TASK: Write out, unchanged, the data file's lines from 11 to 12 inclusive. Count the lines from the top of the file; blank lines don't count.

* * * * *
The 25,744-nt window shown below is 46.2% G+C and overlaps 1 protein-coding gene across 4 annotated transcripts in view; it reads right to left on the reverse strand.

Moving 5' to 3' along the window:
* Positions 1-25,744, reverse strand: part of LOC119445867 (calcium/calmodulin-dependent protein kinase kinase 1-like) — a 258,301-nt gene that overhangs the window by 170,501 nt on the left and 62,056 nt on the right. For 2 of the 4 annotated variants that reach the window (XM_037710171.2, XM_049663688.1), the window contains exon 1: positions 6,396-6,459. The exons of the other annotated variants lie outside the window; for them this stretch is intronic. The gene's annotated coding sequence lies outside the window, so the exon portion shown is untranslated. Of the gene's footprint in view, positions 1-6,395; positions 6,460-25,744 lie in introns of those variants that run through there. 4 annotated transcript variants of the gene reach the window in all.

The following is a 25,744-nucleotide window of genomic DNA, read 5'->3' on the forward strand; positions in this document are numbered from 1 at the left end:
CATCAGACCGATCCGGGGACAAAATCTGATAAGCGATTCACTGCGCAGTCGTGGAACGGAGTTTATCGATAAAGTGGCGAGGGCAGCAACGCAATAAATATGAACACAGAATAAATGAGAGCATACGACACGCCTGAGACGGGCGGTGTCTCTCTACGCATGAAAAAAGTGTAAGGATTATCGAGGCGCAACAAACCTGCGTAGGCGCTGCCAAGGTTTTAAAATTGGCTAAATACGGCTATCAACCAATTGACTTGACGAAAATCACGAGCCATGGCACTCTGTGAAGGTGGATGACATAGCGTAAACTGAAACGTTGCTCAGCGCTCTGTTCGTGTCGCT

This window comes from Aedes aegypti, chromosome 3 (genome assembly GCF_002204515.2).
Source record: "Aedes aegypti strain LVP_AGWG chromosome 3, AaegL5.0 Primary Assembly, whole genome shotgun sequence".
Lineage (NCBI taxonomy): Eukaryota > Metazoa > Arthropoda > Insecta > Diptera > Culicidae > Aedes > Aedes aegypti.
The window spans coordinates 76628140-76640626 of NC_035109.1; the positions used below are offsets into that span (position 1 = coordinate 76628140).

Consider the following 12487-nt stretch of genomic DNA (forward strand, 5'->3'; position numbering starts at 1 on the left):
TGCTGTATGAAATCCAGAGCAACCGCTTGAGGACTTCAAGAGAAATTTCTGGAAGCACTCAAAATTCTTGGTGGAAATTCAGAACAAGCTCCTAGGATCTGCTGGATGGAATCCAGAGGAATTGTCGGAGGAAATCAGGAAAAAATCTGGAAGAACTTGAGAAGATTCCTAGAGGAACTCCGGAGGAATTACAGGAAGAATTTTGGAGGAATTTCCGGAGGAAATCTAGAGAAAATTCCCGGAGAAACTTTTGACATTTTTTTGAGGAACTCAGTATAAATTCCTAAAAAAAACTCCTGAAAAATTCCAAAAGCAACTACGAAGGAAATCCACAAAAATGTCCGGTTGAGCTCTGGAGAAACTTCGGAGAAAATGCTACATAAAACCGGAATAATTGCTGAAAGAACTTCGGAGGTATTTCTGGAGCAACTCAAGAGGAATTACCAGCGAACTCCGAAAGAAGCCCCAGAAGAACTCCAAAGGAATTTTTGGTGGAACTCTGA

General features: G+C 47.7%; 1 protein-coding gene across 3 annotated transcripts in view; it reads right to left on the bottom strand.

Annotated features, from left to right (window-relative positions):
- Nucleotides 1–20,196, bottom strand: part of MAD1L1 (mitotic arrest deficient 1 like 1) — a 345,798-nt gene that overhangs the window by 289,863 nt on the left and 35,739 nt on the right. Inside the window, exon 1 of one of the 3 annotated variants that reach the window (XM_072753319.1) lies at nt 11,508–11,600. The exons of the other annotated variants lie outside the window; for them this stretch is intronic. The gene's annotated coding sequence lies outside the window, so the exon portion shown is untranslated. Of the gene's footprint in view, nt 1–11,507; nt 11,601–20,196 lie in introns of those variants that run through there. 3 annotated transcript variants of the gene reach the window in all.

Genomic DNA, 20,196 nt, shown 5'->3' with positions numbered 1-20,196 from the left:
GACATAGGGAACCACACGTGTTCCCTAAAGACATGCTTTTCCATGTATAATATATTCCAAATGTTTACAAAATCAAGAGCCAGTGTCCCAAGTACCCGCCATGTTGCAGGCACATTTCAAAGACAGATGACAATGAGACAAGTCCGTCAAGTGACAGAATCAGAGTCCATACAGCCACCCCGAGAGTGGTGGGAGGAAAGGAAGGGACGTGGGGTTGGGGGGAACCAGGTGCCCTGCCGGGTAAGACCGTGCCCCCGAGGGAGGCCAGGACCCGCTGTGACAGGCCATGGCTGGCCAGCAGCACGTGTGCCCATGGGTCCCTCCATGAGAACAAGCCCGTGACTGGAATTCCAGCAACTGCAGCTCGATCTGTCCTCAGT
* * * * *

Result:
TGCTGTATGAAATCCAGAGCAACCGCTTGAGGACTTCAAGAGAAATTTCTGGAAGCACTCAAAATTCTTGGTGGAAATTCAGAACAAGCTCCTAGGATCTGCTGGATGGAATCCAGAGGAATTGTCGGAGGAAATCAGGAAAAAATCTGGAAGAACTTGAGAAGATTCCTAGAGGAACTCCGGAGGAATTACAGGAAGAATTTTGGAGGAATTTCCGGAGGAAATCTAGAGAAAATTCCCGGAGAAACTTTTGACATTTTTTTGAGGAACTCAGTATAAATTCCTAAAAAAAACTCCTGAAAAATTCCAAAAGCAACTACGAAGGAAATCCACAAAAATGTCCGGTTGAGCTCTGGAGAAACTTCGGAGAAAATGCTACATAAAACCGGAATAATTGCTGAAAGAACTTCGGAGGTATTTCTGGAGCAACTCAAGAGGAATTACCAGCGAACTCCGAAAGAAGCCCCAGAAGAACTCCAAAGGAATTTTTGGTGGAACTCTGA

General features: G+C 47.7%; 1 protein-coding gene across 3 annotated transcripts in view; it reads right to left on the bottom strand.